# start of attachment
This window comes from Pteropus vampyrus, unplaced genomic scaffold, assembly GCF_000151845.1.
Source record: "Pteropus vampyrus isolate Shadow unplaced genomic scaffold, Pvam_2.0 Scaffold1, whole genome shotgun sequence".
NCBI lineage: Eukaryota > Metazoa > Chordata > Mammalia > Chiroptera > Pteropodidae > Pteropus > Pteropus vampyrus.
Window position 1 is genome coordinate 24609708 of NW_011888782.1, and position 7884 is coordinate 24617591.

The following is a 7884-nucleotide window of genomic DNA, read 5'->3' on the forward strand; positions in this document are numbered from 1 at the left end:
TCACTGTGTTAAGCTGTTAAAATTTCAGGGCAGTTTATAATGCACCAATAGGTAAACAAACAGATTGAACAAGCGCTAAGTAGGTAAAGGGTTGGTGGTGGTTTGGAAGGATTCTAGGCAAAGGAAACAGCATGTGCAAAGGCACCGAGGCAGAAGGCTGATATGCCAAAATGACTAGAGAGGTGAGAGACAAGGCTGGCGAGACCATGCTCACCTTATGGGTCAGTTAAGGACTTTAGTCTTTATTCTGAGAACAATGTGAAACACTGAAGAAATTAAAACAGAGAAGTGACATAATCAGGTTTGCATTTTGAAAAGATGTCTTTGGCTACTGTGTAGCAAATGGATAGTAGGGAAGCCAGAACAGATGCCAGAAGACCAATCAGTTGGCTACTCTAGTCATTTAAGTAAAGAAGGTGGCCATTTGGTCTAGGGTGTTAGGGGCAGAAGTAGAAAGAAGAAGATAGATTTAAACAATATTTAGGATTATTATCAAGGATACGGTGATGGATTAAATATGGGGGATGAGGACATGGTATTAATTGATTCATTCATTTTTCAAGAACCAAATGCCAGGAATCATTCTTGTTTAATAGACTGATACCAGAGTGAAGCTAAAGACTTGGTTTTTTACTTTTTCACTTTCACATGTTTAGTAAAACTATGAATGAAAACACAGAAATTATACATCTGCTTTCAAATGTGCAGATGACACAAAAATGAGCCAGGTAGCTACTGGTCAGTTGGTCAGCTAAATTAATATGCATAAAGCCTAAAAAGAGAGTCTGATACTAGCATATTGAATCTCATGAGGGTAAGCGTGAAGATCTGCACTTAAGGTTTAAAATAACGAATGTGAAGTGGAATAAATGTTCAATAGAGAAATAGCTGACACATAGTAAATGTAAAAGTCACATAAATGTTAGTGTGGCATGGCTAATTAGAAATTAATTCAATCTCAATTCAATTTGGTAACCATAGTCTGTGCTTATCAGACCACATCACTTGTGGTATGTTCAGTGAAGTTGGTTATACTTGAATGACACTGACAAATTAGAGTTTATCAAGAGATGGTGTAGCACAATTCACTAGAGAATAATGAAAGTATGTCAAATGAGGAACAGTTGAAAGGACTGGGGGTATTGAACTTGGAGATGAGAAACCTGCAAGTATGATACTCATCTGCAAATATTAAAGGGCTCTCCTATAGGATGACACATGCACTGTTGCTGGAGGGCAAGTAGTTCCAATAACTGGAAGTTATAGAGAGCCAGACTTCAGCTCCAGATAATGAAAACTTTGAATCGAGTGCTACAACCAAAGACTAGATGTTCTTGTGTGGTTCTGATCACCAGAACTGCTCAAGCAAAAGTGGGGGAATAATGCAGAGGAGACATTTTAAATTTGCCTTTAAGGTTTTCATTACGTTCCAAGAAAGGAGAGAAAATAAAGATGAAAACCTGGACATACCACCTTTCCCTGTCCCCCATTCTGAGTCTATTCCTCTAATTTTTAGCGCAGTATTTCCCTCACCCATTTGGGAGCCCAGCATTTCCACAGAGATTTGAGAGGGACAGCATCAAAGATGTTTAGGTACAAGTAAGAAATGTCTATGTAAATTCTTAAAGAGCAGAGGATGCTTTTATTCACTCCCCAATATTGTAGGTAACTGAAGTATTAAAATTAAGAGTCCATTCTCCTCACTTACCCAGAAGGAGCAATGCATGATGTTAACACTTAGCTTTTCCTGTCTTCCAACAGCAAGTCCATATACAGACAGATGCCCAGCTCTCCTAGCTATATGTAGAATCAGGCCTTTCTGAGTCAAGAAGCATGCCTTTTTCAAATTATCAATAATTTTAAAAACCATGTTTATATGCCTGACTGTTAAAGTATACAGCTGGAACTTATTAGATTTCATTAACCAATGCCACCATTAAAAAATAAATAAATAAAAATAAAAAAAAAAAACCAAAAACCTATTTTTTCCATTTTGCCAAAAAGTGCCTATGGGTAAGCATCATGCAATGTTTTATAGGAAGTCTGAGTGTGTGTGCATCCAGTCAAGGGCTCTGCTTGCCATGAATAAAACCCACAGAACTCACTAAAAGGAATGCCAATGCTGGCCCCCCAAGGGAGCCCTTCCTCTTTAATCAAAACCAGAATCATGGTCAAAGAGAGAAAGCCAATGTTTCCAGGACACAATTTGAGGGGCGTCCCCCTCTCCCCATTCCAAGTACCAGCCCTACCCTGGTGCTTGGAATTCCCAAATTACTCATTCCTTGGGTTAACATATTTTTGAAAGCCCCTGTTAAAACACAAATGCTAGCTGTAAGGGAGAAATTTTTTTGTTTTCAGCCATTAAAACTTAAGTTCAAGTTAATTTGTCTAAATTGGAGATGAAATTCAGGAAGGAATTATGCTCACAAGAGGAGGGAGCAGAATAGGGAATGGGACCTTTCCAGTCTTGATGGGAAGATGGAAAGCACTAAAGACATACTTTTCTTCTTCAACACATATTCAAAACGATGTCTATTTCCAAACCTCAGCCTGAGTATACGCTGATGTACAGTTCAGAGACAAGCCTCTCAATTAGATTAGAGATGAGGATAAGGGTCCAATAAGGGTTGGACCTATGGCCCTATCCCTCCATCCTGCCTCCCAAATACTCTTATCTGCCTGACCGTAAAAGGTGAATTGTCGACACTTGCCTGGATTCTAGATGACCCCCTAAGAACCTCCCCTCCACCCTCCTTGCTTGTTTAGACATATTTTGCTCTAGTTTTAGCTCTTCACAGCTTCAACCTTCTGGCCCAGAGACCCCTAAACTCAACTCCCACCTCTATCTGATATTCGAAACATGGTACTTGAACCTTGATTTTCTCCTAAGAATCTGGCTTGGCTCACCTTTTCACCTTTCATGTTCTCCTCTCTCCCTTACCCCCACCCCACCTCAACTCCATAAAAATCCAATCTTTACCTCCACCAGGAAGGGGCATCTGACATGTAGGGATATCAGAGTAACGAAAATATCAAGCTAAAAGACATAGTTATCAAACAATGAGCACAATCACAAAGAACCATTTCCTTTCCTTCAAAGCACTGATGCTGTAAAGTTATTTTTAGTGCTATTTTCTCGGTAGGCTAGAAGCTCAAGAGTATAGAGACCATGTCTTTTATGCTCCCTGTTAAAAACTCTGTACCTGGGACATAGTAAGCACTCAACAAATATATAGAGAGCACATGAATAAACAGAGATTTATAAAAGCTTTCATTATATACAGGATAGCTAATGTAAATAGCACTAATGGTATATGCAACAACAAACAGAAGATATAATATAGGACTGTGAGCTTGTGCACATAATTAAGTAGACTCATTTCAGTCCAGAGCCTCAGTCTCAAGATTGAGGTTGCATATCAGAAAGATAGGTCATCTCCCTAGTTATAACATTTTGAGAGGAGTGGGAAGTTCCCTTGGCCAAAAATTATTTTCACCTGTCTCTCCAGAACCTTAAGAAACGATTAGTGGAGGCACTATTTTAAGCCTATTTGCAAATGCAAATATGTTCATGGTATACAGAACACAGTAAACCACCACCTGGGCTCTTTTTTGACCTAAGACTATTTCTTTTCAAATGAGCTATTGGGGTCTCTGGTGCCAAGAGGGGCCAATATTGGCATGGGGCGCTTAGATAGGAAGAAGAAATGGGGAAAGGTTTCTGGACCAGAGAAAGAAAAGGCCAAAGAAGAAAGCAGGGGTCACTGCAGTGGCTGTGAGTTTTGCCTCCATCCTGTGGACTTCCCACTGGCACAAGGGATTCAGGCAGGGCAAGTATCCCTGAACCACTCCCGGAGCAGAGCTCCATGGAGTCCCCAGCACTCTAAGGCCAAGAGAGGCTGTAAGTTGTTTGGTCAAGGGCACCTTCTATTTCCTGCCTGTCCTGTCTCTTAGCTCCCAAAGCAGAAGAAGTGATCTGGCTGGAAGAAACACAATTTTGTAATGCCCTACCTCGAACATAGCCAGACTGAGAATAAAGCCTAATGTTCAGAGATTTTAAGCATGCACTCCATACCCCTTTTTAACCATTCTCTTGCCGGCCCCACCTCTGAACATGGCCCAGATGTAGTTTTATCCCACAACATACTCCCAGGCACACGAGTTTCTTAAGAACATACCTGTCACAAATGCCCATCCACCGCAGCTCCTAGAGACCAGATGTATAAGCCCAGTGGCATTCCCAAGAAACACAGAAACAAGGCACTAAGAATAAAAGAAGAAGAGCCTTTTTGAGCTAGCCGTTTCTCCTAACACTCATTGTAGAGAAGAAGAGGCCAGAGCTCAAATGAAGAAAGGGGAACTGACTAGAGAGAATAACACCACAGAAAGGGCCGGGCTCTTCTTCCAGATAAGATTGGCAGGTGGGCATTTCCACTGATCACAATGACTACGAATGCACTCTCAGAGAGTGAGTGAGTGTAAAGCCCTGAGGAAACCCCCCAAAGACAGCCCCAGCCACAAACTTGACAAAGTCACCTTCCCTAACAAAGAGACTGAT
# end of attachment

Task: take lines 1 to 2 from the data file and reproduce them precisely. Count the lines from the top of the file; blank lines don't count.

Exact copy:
This window comes from Pteropus vampyrus, unplaced genomic scaffold, assembly GCF_000151845.1.
Source record: "Pteropus vampyrus isolate Shadow unplaced genomic scaffold, Pvam_2.0 Scaffold1, whole genome shotgun sequence".